French unions and demonstrators took to the streets on Thursday in mass protests against the government’s planned pension reform.
President Emmanuel Macron’s administration is seeking to raise the official retirement age in France from 62 – lower than in most European countries and the US – to 64. This is the second attempt by the head of state to review the pension system after the cancellation of the 2019 proposal to introduce a point pension system. based on the pension plan during his first term due to public uproar. During his New Year’s address, Macron fixed his focus on pensions, stressing: “This will effectively be the year of retirement.”
Pension reform is “fair and responsible” and should be implemented, Macron said on Thursday, according to Reuters.
Early indications are that the latest bill is proving equally bleak for the French public, with 68% of respondents looking “hostile” to the measure, according to the IFOP study.
French trade unions have come out in a rare common front, coordinating protests against the bill.
“This reform will fully affect all workers and especially those who started work early, the most vulnerable, whose life expectancy is lower than the rest of the population, and those whose level of difficulty of work is not recognized,” the joint statement said. signed by eight syndicates, as translated by CNBC.
The organizations will meet on Thursday evening to decide whether to call further protests.
Rail operator SNCF warned that train services would be “severely disrupted” by the protests from 7pm local time on January 18 until 8am on Friday. Reuters reports that SNCF said only one in three to one in five high-speed TGV lines were operating on Thursday, with limited local and regional trains.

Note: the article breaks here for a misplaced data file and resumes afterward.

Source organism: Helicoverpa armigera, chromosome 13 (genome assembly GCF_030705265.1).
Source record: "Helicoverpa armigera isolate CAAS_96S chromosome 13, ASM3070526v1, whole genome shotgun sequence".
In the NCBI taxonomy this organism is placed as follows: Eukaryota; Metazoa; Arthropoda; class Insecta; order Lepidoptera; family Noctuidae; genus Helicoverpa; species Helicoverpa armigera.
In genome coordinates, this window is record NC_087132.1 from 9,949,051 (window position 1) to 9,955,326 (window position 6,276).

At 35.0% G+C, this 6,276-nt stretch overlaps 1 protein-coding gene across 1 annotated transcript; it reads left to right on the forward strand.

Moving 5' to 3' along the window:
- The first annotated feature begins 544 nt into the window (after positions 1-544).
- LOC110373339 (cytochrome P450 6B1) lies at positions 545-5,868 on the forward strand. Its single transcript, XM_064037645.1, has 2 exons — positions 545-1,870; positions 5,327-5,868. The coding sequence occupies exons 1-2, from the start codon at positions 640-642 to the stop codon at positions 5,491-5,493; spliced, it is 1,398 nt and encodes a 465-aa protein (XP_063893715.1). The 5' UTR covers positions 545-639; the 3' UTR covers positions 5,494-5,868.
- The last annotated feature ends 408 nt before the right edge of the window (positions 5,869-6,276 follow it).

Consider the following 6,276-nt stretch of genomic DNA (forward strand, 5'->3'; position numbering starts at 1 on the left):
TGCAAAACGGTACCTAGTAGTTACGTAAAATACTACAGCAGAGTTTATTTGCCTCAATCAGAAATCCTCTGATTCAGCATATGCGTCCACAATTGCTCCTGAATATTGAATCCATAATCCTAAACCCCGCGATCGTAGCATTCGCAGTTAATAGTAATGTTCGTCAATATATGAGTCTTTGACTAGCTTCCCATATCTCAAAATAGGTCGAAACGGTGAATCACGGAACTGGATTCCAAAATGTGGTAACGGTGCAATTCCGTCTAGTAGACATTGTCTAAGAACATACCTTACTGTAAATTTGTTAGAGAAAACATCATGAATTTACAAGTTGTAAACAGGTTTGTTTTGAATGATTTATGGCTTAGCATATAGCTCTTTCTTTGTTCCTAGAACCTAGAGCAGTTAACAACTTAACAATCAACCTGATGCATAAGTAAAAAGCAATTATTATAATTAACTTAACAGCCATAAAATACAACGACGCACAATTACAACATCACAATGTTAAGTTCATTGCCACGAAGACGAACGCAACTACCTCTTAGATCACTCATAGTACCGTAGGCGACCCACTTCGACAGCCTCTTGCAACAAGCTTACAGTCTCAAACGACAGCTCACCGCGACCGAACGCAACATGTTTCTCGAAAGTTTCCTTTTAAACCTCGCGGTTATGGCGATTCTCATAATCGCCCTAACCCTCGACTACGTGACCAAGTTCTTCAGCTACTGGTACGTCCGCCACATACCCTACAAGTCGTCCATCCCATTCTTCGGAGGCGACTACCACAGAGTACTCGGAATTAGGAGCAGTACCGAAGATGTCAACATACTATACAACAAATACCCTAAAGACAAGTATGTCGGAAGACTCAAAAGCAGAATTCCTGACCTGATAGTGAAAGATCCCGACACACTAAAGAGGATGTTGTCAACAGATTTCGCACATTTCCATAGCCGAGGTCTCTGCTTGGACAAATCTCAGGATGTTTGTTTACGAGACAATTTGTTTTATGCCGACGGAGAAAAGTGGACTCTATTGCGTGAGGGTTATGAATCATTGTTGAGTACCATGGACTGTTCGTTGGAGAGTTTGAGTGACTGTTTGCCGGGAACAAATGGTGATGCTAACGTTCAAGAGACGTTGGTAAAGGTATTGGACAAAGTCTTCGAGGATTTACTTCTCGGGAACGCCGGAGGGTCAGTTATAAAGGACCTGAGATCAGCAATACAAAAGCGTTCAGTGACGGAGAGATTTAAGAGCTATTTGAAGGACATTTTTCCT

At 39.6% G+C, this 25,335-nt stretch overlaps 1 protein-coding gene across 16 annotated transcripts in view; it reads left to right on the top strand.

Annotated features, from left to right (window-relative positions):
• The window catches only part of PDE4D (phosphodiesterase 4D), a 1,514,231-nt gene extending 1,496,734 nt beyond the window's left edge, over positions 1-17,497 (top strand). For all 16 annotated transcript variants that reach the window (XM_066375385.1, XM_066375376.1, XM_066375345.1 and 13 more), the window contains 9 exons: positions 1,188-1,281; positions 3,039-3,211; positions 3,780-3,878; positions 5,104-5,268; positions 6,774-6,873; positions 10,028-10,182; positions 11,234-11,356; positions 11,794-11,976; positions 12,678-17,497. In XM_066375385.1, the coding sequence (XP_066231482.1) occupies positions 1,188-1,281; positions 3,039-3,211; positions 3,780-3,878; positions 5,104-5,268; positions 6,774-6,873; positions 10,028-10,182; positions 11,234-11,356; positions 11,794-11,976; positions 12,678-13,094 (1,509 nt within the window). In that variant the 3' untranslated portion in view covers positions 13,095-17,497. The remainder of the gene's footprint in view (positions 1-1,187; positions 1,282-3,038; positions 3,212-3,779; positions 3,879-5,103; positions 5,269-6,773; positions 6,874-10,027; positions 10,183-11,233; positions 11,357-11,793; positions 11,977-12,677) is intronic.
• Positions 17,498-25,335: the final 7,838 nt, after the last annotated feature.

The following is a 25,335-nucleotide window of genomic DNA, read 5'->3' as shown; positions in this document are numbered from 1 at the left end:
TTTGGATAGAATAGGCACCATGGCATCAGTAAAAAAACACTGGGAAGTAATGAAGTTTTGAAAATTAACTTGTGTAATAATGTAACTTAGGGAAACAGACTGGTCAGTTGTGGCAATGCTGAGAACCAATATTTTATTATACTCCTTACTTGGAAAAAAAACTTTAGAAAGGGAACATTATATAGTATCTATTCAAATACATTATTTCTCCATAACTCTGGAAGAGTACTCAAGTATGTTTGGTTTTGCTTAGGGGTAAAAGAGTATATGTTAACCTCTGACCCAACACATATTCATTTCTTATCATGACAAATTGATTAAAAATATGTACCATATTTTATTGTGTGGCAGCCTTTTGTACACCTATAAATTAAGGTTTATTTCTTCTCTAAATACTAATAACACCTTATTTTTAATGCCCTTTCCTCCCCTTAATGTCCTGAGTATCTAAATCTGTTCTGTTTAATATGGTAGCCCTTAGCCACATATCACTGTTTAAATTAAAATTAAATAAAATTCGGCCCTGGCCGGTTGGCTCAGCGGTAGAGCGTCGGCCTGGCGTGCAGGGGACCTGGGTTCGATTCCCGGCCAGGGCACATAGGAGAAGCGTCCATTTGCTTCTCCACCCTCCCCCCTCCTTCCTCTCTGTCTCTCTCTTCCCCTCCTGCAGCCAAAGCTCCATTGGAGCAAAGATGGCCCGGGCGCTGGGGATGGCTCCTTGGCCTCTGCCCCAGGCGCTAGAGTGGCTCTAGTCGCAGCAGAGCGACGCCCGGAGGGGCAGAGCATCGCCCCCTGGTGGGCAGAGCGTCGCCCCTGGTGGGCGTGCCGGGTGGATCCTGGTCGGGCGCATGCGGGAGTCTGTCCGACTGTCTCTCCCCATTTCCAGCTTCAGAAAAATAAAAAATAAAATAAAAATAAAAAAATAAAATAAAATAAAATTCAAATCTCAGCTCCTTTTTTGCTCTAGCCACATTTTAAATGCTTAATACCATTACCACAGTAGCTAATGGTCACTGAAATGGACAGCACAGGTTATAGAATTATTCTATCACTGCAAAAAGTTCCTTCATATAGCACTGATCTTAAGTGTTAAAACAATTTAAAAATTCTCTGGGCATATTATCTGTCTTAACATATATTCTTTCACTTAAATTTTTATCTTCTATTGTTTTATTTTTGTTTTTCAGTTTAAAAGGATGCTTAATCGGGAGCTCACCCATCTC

The strikes disrupt traffic on the sea route between Calais and Dover.
“We regret to inform you that sailing is currently suspended due to the National Day of Action in France.” P&O Ferries said on Twitternoting that services would resume Thursday afternoon.
TotalEnergies CEO Patrick Pouyan estimated that the short-term one-day mobilization should not lead to fuel shortages:
“Today, tomorrow, will not affect the work of oil refineries. Oil refineries shut down when they go on strike for days.” – he assessed in an interview with BFM TV, as translated by CNBC. – Don’t panic: warehouses are full, STA is provided.”
Philippe Martínez, general secretary of the General Confederation of Labor (GCT), on January 18 came up with the idea of reducing the supply of electricity to the wealthy classes of France. On Thursday, he appeared to soften that stance during a Public Senate interview when asked if there would be voluntary, targeted blackouts for lawmakers who support the new pension bill:
“This is not part of our habit,” he said, calling his earlier statements more of a symbolic gesture than a threat. He reiterated his objections to the reform plan and stressed the unions’ readiness to continue strikes after the first day of protests: “This is the first day, so we will have others.”
Government spokesman Oliver Veran on Wednesday blasted the perceived threats as “absolutely unacceptable,” according to a translation by CNBC:
He added: “Anything that causes pressure, threats, insults, whether on social media or in real life, in relation to targeted actions against the integrity of the functioning of the parliamentary mandate, is unacceptable in a democracy and a republic, and we condemn it. “
Laurent Berger, secretary general of the French Democratic Confederation of Labor (CFDT), told BFM TV on Thursday that “there should be a lot of people at these protests”.
He noted: “First, I expect that the workers of this country who object, and there are many of them, to this pension reform project — because they object to [raising] the official retirement age to 64 – protest everywhere in France, in 200 places.’
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